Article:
By Associated Press
LONDON (AP) — Microsoft /zigman2/quotes/207732364/composite MSFT +2.43% ’s acquisition of game publisher Activision Blizzard faces antitrust scrutiny in the U.K., where competition regulators said Wednesday they’ve opened an initial inquiry into the $69 billion deal.
The Competition and Markets Authority said it has started looking into whether the tie-up would result “in a substantial lessening of competition” in the United Kingdom.
The U.S. tech giant announced in January that it was buying Activision Blizzard /zigman2/quotes/200717283/composite ATVI +0.40% in a deal that would make it a bigger video game company than Nintendo /zigman2/quotes/208063194/delayed JP:7974 -0.42% but raised questions about its anti-competitive effects.
Microsoft makes the Xbox gaming system while Activision has created or acquired popular video games including Guitar Hero and the World of Warcraft franchise.
Microsoft said it expected the scrutiny and thought it appropriate for regulators to take a closer look at the deal.
“We have been clear about how we plan to run our gaming business and why we believe the deal will benefit gamers, developers, and the industry,” Microsoft’s corporate vice president and general counsel, Liz Tanzi, said in a prepared statement. “We’re committed to answering questions from regulators and ultimately believe a thorough review will help the deal close with broad confidence, and that it will be positive for competition.”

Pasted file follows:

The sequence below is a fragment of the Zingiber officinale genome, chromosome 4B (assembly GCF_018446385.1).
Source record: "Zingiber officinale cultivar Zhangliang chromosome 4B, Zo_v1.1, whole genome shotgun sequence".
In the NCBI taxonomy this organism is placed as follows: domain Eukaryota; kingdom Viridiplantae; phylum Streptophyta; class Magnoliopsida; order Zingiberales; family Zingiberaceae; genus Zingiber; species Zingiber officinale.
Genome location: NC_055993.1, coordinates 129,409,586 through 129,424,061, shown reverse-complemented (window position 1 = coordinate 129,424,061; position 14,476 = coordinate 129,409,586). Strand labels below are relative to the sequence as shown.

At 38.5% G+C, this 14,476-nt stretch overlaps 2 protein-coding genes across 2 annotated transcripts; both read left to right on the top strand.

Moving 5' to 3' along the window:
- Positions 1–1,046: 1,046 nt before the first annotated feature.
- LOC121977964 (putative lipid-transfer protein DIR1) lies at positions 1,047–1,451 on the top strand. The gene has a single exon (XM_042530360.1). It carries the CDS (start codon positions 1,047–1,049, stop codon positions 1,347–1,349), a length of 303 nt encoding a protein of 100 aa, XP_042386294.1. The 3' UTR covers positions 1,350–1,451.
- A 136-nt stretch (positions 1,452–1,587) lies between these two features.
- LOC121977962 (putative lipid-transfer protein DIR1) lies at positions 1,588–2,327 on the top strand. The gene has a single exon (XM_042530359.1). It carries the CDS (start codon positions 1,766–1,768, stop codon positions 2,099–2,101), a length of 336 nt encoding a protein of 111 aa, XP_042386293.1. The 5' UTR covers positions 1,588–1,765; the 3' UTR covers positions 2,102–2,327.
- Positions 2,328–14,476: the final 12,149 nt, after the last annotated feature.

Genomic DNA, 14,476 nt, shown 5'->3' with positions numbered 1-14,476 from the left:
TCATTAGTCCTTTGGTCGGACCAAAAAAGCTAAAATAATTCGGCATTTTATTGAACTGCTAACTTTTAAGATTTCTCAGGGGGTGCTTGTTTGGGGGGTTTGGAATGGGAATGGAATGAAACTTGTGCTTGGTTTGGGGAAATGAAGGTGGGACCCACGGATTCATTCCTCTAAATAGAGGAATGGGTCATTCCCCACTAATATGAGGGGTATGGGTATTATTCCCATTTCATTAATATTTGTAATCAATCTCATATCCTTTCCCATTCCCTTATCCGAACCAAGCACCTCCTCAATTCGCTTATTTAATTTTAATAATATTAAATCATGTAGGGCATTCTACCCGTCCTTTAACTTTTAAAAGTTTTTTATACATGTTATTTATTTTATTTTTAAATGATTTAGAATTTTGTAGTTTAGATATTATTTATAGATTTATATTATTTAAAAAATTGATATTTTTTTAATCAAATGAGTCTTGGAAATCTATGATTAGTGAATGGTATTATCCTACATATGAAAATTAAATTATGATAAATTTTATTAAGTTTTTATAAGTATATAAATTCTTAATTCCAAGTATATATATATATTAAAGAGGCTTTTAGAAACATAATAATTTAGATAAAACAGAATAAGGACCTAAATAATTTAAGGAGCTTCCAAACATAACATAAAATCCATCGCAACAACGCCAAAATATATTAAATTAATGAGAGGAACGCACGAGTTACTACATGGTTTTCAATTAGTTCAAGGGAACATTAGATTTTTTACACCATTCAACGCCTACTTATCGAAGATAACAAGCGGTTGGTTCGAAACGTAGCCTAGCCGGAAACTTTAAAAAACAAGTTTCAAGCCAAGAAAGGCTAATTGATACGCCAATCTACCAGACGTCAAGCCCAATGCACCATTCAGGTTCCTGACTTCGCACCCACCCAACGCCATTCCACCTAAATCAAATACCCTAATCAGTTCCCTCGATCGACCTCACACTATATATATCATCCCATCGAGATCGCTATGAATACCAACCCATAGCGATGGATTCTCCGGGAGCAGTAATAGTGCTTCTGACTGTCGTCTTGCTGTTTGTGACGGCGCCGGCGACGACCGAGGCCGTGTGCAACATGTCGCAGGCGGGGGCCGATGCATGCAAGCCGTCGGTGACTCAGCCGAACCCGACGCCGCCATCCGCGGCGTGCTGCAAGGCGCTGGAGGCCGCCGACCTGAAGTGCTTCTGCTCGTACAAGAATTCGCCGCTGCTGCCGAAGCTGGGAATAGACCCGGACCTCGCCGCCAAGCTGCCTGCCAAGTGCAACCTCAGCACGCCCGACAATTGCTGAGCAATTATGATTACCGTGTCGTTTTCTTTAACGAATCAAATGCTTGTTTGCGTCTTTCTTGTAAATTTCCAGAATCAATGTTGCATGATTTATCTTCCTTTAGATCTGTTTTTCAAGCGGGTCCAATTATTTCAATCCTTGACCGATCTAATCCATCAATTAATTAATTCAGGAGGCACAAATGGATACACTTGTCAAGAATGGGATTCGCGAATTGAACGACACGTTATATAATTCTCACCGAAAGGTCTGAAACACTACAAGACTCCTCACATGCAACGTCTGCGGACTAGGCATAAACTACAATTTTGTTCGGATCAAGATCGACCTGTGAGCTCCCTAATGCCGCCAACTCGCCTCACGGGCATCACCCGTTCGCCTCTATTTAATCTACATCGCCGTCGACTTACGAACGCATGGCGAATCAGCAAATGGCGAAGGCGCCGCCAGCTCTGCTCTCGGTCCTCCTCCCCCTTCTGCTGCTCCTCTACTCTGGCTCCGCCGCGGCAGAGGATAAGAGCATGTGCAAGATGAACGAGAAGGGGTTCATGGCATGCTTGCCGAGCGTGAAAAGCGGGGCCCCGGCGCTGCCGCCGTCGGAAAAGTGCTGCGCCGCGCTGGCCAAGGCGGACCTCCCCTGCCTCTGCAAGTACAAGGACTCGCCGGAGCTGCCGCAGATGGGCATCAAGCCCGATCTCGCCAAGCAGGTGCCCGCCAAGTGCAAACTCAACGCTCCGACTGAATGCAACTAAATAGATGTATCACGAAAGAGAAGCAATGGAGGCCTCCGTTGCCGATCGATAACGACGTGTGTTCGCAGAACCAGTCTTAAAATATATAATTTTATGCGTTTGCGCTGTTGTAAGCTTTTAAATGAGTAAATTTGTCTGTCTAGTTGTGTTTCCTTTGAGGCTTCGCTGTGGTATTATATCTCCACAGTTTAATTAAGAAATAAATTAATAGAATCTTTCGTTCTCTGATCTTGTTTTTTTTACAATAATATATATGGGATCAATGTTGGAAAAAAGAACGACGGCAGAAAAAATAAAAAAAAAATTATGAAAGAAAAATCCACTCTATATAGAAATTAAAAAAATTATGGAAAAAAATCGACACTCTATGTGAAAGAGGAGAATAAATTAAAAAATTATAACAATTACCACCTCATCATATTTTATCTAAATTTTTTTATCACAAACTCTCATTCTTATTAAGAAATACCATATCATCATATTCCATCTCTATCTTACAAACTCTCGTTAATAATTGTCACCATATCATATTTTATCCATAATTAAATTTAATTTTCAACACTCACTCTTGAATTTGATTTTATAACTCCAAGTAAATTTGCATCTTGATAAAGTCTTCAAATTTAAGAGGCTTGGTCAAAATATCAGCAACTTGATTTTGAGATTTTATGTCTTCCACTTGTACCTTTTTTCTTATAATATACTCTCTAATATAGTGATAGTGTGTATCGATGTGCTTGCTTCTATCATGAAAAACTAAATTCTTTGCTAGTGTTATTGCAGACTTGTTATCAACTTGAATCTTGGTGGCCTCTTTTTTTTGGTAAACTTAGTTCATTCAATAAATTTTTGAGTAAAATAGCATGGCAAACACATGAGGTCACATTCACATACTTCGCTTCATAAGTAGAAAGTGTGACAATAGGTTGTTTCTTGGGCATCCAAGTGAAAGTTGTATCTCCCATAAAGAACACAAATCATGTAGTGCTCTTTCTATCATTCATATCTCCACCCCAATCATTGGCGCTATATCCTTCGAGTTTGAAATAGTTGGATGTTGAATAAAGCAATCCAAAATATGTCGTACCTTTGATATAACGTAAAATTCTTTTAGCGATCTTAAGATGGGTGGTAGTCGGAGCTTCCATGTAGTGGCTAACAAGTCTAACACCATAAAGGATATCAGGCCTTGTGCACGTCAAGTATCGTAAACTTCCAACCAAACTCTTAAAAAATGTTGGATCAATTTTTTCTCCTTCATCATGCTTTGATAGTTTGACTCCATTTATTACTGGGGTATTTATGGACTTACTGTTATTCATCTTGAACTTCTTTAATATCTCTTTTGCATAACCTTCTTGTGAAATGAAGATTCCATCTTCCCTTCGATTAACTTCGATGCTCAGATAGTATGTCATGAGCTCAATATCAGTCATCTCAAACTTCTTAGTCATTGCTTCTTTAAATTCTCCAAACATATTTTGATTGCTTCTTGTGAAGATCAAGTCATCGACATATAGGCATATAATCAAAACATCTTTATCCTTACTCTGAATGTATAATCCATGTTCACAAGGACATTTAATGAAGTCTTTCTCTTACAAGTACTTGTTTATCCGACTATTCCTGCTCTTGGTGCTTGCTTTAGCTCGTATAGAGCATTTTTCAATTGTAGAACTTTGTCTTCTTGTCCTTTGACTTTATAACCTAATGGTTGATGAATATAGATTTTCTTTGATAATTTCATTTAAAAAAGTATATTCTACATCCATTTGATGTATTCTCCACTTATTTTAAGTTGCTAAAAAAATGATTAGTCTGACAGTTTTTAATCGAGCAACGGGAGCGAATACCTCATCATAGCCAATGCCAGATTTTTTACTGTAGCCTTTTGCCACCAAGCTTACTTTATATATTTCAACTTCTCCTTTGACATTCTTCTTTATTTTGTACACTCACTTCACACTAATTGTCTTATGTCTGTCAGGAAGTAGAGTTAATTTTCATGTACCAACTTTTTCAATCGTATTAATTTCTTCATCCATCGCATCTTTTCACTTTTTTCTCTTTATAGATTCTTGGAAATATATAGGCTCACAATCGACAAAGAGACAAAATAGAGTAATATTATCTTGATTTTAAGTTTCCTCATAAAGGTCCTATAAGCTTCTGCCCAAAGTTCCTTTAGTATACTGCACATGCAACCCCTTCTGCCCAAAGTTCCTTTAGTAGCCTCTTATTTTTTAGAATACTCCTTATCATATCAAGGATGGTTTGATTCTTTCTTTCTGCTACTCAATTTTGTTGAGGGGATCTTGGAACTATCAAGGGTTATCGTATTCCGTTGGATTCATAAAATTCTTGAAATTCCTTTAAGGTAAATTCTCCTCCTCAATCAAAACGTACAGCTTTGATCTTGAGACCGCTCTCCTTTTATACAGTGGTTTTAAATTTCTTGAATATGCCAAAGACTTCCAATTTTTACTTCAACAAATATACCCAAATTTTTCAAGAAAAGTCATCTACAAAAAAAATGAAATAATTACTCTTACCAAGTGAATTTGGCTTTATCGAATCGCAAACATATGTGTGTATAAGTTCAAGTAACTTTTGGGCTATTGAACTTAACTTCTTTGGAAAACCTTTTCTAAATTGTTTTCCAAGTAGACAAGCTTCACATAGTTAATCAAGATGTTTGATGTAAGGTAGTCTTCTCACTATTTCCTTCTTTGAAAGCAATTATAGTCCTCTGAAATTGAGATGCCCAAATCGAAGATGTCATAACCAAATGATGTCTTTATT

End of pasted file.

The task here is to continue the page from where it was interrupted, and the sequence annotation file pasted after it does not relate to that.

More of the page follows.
The U.K. watchdog will seek feedback on the acquisition from interested parties until July 20 and decide by Sept. 1 whether to escalate its investigation.
Tanzi said the company is confident the deal will close as expected in its 2023 fiscal year, which started in July.
The Competition and Markets Authority has a track record of scrutinizing, and sometimes preventing, big tech mergers and acquisitions.
The watchdog cleared Microsoft’s $16 billion deal to buy speech recognition company Nuance but blocked Facebook’s acquisition of the GIF-sharing platform Giphy and ordered the deal unwound, saying it hurt social media users and advertisers by stifling competition for animated images.